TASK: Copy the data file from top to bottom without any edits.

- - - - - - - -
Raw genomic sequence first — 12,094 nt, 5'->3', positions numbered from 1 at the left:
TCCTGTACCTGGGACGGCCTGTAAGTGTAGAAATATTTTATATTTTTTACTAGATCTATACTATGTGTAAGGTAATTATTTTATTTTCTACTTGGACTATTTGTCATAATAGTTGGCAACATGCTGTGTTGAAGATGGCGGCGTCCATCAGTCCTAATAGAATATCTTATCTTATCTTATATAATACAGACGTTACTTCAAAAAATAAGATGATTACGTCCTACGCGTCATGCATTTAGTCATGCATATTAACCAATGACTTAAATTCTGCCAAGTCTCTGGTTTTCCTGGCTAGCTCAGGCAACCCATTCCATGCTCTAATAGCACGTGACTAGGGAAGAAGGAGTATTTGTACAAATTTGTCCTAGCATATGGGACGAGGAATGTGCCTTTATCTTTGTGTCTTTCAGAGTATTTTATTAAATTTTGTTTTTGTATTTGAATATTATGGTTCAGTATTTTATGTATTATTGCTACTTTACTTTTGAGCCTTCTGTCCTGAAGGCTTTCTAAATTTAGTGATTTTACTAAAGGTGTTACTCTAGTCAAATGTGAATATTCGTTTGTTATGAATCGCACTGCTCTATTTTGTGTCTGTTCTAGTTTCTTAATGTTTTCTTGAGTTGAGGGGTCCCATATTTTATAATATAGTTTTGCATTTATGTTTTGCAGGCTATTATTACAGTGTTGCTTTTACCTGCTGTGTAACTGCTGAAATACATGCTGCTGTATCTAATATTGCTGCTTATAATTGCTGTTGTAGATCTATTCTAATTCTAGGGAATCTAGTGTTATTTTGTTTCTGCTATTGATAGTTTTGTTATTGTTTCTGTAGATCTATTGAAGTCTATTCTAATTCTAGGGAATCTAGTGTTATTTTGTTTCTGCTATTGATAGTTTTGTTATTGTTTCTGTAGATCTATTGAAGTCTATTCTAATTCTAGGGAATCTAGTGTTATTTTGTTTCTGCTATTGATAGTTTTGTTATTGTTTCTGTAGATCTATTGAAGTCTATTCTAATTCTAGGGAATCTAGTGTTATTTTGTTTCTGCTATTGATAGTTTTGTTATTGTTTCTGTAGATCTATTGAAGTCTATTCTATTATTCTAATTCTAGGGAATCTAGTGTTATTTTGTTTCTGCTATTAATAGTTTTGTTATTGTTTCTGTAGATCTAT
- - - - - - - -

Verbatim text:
Raw genomic sequence first — 12,094 nt, 5'->3', positions numbered from 1 at the left:
TCCTGTACCTGGGACGGCCTGTAAGTGTAGAAATATTTTATATTTTTTACTAGATCTATACTATGTGTAAGGTAATTATTTTATTTTCTACTTGGACTATTTGTCATAATAGTTGGCAACATGCTGTGTTGAAGATGGCGGCGTCCATCAGTCCTAATAGAATATCTTATCTTATCTTATATAATACAGACGTTACTTCAAAAAATAAGATGATTACGTCCTACGCGTCATGCATTTAGTCATGCATATTAACCAATGACTTAAATTCTGCCAAGTCTCTGGTTTTCCTGGCTAGCTCAGGCAACCCATTCCATGCTCTAATAGCACGTGACTAGGGAAGAAGGAGTATTTGTACAAATTTGTCCTAGCATATGGGACGAGGAATGTGCCTTTATCTTTGTGTCTTTCAGAGTATTTTATTAAATTTTGTTTTTGTATTTGAATATTATGGTTCAGTATTTTATGTATTATTGCTACTTTACTTTTGAGCCTTCTGTCCTGAAGGCTTTCTAAATTTAGTGATTTTACTAAAGGTGTTACTCTAGTCAAATGTGAATATTCGTTTGTTATGAATCGCACTGCTCTATTTTGTGTCTGTTCTAGTTTCTTAATGTTTTCTTGAGTTGAGGGGTCCCATATTTTATAATATAGTTTTGCATTTATGTTTTGCAGGCTATTATTACAGTGTTGCTTTTACCTGCTGTGTAACTGCTGAAATACATGCTGCTGTATCTAATATTGCTGCTTATAATTGCTGTTGTAGATCTATTCTAATTCTAGGGAATCTAGTGTTATTTTGTTTCTGCTATTGATAGTTTTGTTATTGTTTCTGTAGATCTATTGAAGTCTATTCTAATTCTAGGGAATCTAGTGTTATTTTGTTTCTGCTATTGATAGTTTTGTTATTGTTTCTGTAGATCTATTGAAGTCTATTCTAATTCTAGGGAATCTAGTGTTATTTTGTTTCTGCTATTGATAGTTTTGTTATTGTTTCTGTAGATCTATTGAAGTCTATTCTAATTCTAGGGAATCTAGTGTTATTTTGTTTCTGCTATTGATAGTTTTGTTATTGTTTCTGTAGATCTATTGAAGTCTATTCTATTATTCTAATTCTAGGGAATCTAGTGTTATTTTGTTTCTGCTATTAATAGTTTTGTTATTGTTTCTGTAGATCTAT